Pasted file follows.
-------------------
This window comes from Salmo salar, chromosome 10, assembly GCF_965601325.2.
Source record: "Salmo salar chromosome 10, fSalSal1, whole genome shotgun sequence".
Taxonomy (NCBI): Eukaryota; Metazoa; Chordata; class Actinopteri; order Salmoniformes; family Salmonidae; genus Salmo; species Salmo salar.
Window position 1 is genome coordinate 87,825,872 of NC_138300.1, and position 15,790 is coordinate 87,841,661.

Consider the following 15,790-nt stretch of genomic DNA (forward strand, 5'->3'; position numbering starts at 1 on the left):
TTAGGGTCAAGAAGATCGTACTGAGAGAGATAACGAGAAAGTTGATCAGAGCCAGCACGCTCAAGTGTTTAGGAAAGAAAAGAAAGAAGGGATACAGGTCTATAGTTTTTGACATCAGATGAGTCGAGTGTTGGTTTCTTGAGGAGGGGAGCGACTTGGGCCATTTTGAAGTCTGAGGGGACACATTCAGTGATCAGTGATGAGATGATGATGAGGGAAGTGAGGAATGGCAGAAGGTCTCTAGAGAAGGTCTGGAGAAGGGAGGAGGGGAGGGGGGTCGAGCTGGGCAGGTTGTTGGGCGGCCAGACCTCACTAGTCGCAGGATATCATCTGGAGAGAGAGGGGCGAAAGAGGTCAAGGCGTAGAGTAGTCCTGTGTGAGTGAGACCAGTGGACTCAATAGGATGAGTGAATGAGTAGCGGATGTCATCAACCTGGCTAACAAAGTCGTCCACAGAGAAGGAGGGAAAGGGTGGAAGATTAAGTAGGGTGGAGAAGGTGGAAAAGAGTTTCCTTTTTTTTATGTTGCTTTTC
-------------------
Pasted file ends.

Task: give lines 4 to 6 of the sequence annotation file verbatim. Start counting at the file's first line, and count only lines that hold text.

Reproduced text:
Window position 1 is genome coordinate 87,825,872 of NC_138300.1, and position 15,790 is coordinate 87,841,661.

Consider the following 15,790-nt stretch of genomic DNA (forward strand, 5'->3'; position numbering starts at 1 on the left):
TTAGGGTCAAGAAGATCGTACTGAGAGAGATAACGAGAAAGTTGATCAGAGCCAGCACGCTCAAGTGTTTAGGAAAGAAAAGAAAGAAGGGATACAGGTCTATAGTTTTTGACATCAGATGAGTCGAGTGTTGGTTTCTTGAGGAGGGGAGCGACTTGGGCCATTTTGAAGTCTGAGGGGACACATTCAGTGATCAGTGATGAGATGATGATGAGGGAAGTGAGGAATGGCAGAAGGTCTCTAGAGAAGGTCTGGAGAAGGGAGGAGGGGAGGGGGGTCGAGCTGGGCAGGTTGTTGGGCGGCCAGACCTCACTAGTCGCAGGATATCATCTGGAGAGAGAGGGGCGAAAGAGGTCAAGGCGTAGAGTAGTCCTGTGTGAGTGAGACCAGTGGACTCAATAGGATGAGTGAATGAGTAGCGGATGTCATCAACCTGGCTAACAAAGTCGTCCACAGAGAAGGAGGGAAAGGGTGGAAGATTAAGTAGGGTGGAGAAGGTGGAAAAGAGTTTCCTTTTTTTTATGTTGCTTTTC